Much like the price, the Ambeo soundbar doesn’t offer compromises in its design, stretching to over a metre long, which means you will need space to accommodate it. At 18.5kg it’s a heavy beast, heavier than 12kg Devialet Dione , a soundbar we already felt was pretty heavy.

It’s one of few all-in-one soundbars we’ve found live up to the claim of immersive audio, placing effects above, to the side and even behind our sitting position for a fantastically involving and engaging performance. There’s a powerful sense of bass for a soundbar that doesn’t come with a subwoofer (though you can add one through the wired connection), and it paints a soundstage with plenty of depth and detail. You’ll want to make sure the Ambeo processing is switched on, as without it we found the bar’s performance lost a sense of depth and height.

As well as supporting Dolby Atmos, there’s support for DTS:X and the lesser supported MPEG-H, which offers choice of home cinema enthusiasts to hear their physical media collection in immersive sound. The range of connectivity is also good, with three HDMI inputs (for plugging to the TV as well adding sources), aux-in, digital optical out along side Bluetooth 4.2 and Google Chromecast.

The Sennheiser is a soundbar that offers thrilling sound and plays all types of content. If you don’t have space for a surround sound system, the Ambeo would make for a good alternative that takes up less space. Even after a few years on the market, we still rate it as our favourite Atmos soundbar.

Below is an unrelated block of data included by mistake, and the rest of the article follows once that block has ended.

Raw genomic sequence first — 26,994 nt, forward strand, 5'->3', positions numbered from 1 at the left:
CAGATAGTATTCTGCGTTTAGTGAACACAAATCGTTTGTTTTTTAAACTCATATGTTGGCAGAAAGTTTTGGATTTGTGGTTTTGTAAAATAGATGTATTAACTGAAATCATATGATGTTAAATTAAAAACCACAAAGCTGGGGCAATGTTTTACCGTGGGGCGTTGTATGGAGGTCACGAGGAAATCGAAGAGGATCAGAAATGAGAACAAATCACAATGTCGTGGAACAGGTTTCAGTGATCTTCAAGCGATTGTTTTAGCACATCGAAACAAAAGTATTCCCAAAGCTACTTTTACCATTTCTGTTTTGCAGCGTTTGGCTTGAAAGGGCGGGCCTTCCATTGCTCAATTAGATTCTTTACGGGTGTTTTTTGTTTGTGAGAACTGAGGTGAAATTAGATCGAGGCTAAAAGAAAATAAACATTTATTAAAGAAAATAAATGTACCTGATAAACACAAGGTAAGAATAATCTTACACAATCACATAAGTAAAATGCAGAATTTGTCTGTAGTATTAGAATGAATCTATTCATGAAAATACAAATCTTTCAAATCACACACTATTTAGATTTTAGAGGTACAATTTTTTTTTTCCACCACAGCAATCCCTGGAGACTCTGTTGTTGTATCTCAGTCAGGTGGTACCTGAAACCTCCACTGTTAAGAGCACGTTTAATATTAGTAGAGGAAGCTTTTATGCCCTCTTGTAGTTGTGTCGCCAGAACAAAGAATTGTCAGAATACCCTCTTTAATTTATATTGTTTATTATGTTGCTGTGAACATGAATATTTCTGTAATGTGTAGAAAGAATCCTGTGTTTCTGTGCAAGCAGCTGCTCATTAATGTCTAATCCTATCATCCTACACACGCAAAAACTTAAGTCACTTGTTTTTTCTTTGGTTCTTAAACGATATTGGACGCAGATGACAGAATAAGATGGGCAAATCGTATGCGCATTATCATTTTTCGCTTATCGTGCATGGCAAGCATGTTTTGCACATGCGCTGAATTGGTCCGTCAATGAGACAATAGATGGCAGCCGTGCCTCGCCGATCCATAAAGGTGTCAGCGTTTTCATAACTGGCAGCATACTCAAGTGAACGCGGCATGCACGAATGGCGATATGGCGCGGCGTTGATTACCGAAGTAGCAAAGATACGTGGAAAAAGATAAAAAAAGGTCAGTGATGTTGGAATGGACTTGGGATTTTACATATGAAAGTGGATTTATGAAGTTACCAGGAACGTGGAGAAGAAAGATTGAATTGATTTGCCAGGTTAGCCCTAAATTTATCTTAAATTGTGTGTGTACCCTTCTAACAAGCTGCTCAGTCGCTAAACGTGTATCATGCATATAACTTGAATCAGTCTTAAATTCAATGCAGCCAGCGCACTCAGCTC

Reviewer: Steve May
Full Review: Sennheiser Ambeo Soundbar Max

Sony HT-A7000

Best Dolby Atmos soundbar under £2000
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  • Well-featured
  • Excellent sonic performance
  • Strong bass for a single bar
  • Terrific music performance


  • Needs plenty of space
  • Adding subwoofer and rear channels is expensive
  • Standalone bar is pricey

If you’re not willing to part with the cash (or the size) of the Ambeo Max, there are plenty of capable Dolby Atmos soundbars for less than $2000 / £2000, of which the Sony HT-A7000 is one of our favourites.

Capable of a 7.1.2 channel set-up with Atmos, the A7000 presented a tall and wide soundstage that’s bigger than you’d get from a stereo soundbar. The Vertical Surround Engine along with the upfiring drivers help produce a detailed ‘height’ performance with lots of clarity. Its tone is crisp, which helps to extract lots of detail from film soundtracks, as well as a sharpness that presents the likes of action films with plenty of sonic attack and punch.

Sony’s claims of virtual surround sound didn’t convince us much, but the A7000’s sound is better optimised in a room with walls or surfaces it can bounce sounds off, which is not an environment our testing rooms had at the time of review.